We’d be very rich accountants if we had £1 for every time someone asked us “when are self-assessments due?”.
And after our most recent blog post, where we examined how long you need to keep self-assessment tax records as a UK business, we thought now is the right time to give more guidance on the submission deadline and how to get ahead of it before it’s too late.
When is the self-assessment deadline?
If you’re a sole trader, you’ll have to remember your upcoming deadlines for your self-assessment tax return.
And there are several key deadlines to be aware of, rather than just one for everything. Don’t worry, there’s still plenty of time before the first key self-assessment date hits your calendar.
If you’re new to self-assessment, you must register with HMRC by 5 October 2023 for the 2022/23 tax year.
There are different ways to register depending on your status, but whatever business type you are, you must register online via the GOV.UK website.
To pay via paper tax return
You have until midnight on 31 October 2023 for your paper tax return deadline.
HMRC must receive it by this date, so send it off with plenty of time to spare, as filing a paper return always takes longer.
To pay online
For online payments and returns, you’ll have until midnight on 31 January 2024 to submit. This is also the deadline to pay the tax you owe and make your first payment on account if relevant.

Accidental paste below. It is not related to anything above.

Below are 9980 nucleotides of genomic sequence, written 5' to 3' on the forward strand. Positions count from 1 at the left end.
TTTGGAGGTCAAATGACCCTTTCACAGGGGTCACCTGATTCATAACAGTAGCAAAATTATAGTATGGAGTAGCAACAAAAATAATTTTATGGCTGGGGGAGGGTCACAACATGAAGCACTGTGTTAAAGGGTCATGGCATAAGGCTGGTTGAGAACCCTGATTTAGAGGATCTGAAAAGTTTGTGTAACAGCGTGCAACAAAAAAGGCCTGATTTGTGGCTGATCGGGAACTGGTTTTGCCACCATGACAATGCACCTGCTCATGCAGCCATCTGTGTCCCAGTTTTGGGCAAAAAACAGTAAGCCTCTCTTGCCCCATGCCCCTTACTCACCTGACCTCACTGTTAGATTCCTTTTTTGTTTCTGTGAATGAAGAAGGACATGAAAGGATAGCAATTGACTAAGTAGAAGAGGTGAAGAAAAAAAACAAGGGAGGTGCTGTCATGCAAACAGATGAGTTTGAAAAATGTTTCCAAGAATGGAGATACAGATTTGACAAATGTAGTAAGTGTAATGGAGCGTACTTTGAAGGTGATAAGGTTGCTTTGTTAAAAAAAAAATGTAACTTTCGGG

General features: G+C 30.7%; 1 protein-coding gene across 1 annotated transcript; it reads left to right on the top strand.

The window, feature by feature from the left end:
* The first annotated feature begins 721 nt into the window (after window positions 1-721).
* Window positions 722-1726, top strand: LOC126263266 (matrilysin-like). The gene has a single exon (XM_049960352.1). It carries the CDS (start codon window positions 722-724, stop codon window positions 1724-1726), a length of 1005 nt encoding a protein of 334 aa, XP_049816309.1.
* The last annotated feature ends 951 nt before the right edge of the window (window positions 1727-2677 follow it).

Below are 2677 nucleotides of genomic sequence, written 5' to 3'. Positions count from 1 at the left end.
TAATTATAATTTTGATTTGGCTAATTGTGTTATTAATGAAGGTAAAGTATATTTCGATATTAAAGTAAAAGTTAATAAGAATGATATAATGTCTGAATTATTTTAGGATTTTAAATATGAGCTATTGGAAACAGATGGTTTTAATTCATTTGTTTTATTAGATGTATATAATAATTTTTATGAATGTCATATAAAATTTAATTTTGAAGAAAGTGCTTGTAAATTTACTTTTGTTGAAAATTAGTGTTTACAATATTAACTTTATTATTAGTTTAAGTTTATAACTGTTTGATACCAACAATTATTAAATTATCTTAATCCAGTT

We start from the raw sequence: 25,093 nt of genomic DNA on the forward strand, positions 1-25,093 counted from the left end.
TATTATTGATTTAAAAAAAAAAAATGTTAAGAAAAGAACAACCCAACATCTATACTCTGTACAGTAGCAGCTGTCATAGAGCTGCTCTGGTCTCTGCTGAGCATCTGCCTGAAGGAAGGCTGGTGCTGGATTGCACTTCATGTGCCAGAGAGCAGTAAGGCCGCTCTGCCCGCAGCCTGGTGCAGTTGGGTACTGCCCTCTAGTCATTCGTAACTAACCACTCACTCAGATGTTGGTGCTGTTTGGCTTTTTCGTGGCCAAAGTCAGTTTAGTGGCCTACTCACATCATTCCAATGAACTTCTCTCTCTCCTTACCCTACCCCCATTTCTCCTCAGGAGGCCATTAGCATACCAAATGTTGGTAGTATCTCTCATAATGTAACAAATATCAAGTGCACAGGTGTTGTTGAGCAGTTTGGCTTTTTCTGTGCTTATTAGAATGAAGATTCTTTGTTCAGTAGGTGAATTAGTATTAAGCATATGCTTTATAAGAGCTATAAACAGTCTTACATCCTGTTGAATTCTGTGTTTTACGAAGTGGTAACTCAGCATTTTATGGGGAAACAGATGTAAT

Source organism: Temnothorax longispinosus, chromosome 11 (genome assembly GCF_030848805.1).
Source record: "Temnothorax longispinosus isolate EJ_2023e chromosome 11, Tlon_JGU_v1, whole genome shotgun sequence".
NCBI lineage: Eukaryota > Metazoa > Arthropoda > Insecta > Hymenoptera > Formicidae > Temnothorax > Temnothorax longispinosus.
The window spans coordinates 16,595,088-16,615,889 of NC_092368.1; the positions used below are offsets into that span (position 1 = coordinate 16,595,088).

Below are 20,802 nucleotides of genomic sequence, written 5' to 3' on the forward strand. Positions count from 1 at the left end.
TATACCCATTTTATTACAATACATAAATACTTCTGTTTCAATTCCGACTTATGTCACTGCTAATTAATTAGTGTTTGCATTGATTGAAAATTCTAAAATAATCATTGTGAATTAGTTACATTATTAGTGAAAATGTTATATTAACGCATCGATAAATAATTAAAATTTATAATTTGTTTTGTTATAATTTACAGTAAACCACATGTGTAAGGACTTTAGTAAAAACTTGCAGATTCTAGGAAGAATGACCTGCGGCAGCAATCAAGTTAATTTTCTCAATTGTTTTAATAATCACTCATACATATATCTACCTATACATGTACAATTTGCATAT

But if you want HMRC to automatically collect the tax you owe through your tax code, then you’ll need to submit your return by 30 December 2023.
Other deadlines to be aware of
- 5 April 2023 — end of the UK tax year
- 31 July 2023 — second payment on account deadline
How much is the fine if I miss the self-assessment filing deadline?
HMRC automatically applies a £100 penalty to anyone who fails to file a return by the deadline — if you have an online account, this penalty will be added automatically.
It does not matter if you owe tax or not: in the event that you fail to file your tax return within three months — that is, by the end of April — then HMRC can impose an additional £10 daily penalty for the next 90 days, bringing the total penalty to £1,000.
If you owe a particularly large amount, additional penalties may be imposed after six and 12 months — based on the amount of tax you owe.
And on top of these penalties, you’ll be charged interest on any unpaid tax.
Talk to an expert
With the digital tax return soon becoming mandatory for a large number of self-assessment taxpayers, it can feel like there are a lot of changes to the tax system to keep up with.
But the deadlines stay the same every year, and if you’re already filing your tax online, it’s a lot easier to stay on top of.
For all tax returns and self-assessment enquiries, contact an expert like us as soon as possible. We’ve seen it all and can talk you through your tax problems step by step.
Get in touch with us today to talk about your self-assessment tax return.